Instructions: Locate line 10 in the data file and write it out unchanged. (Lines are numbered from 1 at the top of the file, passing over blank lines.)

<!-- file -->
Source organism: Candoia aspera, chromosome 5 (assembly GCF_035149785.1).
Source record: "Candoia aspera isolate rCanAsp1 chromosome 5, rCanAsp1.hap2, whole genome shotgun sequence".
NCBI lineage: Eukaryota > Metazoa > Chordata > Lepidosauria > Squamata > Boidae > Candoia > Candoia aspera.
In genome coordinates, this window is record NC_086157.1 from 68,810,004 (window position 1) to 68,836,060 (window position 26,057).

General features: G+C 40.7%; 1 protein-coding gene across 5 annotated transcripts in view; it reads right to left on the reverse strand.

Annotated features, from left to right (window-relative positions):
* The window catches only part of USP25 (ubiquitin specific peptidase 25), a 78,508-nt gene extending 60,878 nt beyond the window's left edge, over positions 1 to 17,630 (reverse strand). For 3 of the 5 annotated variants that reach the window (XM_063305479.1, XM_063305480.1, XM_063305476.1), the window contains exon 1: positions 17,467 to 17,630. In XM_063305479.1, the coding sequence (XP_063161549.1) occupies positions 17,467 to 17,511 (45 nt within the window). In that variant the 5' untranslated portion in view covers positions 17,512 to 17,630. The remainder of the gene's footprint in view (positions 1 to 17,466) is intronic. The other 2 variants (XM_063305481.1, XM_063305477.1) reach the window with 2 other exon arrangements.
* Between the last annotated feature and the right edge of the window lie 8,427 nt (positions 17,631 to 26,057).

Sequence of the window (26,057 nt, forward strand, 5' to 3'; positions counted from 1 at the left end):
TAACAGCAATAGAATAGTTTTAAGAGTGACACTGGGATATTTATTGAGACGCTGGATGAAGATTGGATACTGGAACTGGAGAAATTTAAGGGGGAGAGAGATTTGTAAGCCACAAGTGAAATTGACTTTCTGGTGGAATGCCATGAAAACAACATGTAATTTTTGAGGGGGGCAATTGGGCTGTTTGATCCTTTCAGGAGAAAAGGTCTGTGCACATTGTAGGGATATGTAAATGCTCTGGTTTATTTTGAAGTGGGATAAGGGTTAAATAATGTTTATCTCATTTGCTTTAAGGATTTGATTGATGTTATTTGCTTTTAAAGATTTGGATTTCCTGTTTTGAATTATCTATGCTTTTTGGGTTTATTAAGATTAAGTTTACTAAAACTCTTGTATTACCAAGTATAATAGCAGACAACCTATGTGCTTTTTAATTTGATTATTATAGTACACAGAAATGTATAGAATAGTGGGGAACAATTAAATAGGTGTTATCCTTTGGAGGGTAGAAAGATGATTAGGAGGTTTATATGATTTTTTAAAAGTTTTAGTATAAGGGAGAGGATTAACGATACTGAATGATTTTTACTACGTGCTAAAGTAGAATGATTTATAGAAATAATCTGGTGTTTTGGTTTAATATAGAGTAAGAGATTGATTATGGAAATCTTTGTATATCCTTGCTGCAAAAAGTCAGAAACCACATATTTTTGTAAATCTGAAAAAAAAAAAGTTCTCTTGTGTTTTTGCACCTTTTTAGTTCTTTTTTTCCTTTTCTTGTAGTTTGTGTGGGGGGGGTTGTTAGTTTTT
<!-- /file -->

TAACAGCAATAGAATAGTTTTAAGAGTGACACTGGGATATTTATTGAGACGCTGGATGAAGATTGGATACTGGAACTGGAGAAATTTAAGGGGGAGAGAGATTTGTAAGCCACAAGTGAAATTGACTTTCTGGTGGAATGCCATGAAAACAACATGTAATTTTTGAGGGGGGCAATTGGGCTGTTTGATCCTTTCAGGAGAAAAGGTCTGTGCACATTGTAGGGATATGTAAATGCTCTGGTTTATTTTGAAGTGGGATAAGGGTTAAATAATGTTTATCTCATTTGCTTTAAGGATTTGATTGATGTTATTTGCTTTTAAAGATTTGGATTTCCTGTTTTGAATTATCTATGCTTTTTGGGTTTATTAAGATTAAGTTTACTAAAACTCTTGTATTACCAAGTATAATAGCAGACAACCTATGTGCTTTTTAATTTGATTATTATAGTACACAGAAATGTATAGAATAGTGGGGAACAATTAAATAGGTGTTATCCTTTGGAGGGTAGAAAGATGATTAGGAGGTTTATATGATTTTTTAAAAGTTTTAGTATAAGGGAGAGGATTAACGATACTGAATGATTTTTACTACGTGCTAAAGTAGAATGATTTATAGAAATAATCTGGTGTTTTGGTTTAATATAGAGTAAGAGATTGATTATGGAAATCTTTGTATATCCTTGCTGCAAAAAGTCAGAAACCACATATTTTTGTAAATCTGAAAAAAAAAAAGTTCTCTTGTGTTTTTGCACCTTTTTAGTTCTTTTTTTCCTTTTCTTGTAGTTTGTGTGGGGGGGGTTGTTAGTTTTT